(Nashville, Tenn. – July 29, 2008) - The Disciples of Christ Historical Society opened the new Oscar Haynes Exhibit Hall in its Nashville, Tenn., offices in honor of one of today’s most significant African-American lay leaders in the Christian Church (Disciples of Christ).
The fixed hall in the new hall features artifacts and memorabilia of the African-American movement within the Christian Church. It will be on display for about a year.
On July 29, the DCHS celebrated “Oscar Haynes Day” as a standing-room only crowd gathered in the A. Dale Fiers Lecture Hall to honor the 92-year-old man for distinctive service to the church. His resume includes being the first layman to become president of the National Convocation, and terms of service on the board of directors of the Historical Society, Disciples Home Missions, Christian Church Foundation, and countless other regional and general ministries. He also is the past editor of The Old Timers’ Grapevine newsletter, having stepped down from that volunteer position earlier this year.
“Oscar is someone who can do great things softly, who witnesses to all of the people and who says racism is wrong and is willing to speak out,” said the Rev. Lari Grubbs, Capital Area regional minister. “And yet Oscar, when he sees a need, will see that it gets done.”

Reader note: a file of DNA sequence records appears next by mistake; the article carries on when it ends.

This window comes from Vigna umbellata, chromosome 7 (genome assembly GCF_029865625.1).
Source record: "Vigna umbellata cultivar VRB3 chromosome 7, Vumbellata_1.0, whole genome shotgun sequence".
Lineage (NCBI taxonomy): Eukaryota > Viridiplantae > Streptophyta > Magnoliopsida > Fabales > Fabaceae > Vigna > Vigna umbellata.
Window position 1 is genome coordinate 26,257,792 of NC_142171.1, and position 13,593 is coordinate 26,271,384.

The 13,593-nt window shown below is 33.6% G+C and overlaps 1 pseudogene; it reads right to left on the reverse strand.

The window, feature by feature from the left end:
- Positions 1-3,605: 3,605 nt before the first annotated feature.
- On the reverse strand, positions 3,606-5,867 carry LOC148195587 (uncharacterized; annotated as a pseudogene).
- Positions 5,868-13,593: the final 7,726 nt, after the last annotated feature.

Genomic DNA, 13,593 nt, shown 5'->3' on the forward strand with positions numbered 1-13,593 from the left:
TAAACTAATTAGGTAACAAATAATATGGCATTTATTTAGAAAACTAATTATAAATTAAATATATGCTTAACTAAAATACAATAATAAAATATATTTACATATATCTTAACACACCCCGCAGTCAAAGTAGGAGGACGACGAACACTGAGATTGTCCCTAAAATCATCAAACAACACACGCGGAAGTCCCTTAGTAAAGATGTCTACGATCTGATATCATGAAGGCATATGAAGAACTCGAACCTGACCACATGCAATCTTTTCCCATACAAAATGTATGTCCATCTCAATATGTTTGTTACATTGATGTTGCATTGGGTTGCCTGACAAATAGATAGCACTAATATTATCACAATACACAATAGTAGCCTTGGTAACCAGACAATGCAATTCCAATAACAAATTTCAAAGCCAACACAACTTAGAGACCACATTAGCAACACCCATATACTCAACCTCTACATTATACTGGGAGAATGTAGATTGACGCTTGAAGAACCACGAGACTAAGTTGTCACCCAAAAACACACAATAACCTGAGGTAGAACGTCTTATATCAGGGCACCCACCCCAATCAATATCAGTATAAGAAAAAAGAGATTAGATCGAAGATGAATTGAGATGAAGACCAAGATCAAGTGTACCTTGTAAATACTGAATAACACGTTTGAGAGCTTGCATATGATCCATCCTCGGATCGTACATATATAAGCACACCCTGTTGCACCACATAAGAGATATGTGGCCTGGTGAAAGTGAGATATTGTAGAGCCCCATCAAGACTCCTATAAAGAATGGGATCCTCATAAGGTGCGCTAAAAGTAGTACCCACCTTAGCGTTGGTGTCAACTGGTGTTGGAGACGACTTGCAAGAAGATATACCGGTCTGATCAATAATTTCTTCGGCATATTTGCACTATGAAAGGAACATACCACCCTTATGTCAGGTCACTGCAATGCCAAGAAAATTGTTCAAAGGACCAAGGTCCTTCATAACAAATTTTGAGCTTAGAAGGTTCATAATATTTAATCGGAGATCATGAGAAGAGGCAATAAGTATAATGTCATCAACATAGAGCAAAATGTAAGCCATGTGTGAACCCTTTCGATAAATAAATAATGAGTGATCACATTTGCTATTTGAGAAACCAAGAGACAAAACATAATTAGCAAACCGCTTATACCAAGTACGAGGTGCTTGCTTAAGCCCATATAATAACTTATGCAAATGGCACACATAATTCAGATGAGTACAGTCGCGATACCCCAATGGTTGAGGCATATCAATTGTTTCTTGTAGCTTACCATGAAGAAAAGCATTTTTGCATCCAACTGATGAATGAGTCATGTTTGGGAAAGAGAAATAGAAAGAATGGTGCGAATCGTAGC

Haynes, with his wife, the Rev. Joan-Bell Haynes at his side, and with four generations of family present, humbly accepted accolades bestowed on him by Disciples General Minister and President Rev. Dr. Sharon Watkins; Rev. Timothy James, Associate General Minister and Administrative Secretary of the National Convocation; and Newell Williams, president of Brite Divinity School and current moderator of the Christian Church. Others present for the ribbon-cutting ceremony and inaugural tour of the Exhibit Hall included about a dozen friends from the Capital Area, representatives from many general ministries and current and past Historical Society staff and board members.
“I start each day with an attitude of gratitude,” Haynes said, his quiet voice piercing through the crowded lecture hall. “God is love” is the first Bible verse he learned, and he daily tries to embody that with whom he meets.
Haynes, who currently lives in the Reston, Va., area, is a graduate of Tuskegee Institute and Howard University. He holds dual membership in National City Christian Church in Washington, D.C., and United Christian Parish in Reston. In 1991, he was named a Diplomate of the National City Christian Church Corporation.
The Oscar Haynes Exhibit Hall is the third named room on the Thomas W. Phillips Memorial, home of the DCHS. “The naming of Brother Haynes follows in our tradition of honoring those Christians who inspire us with their faithfulness,” said the Rev. Glenn Carson, DCHS president. A special alcove in the building is in memory of Eva Jean Wrather, a founding DCHS board member.
By: Jim Cullumber, Christian Church Foundation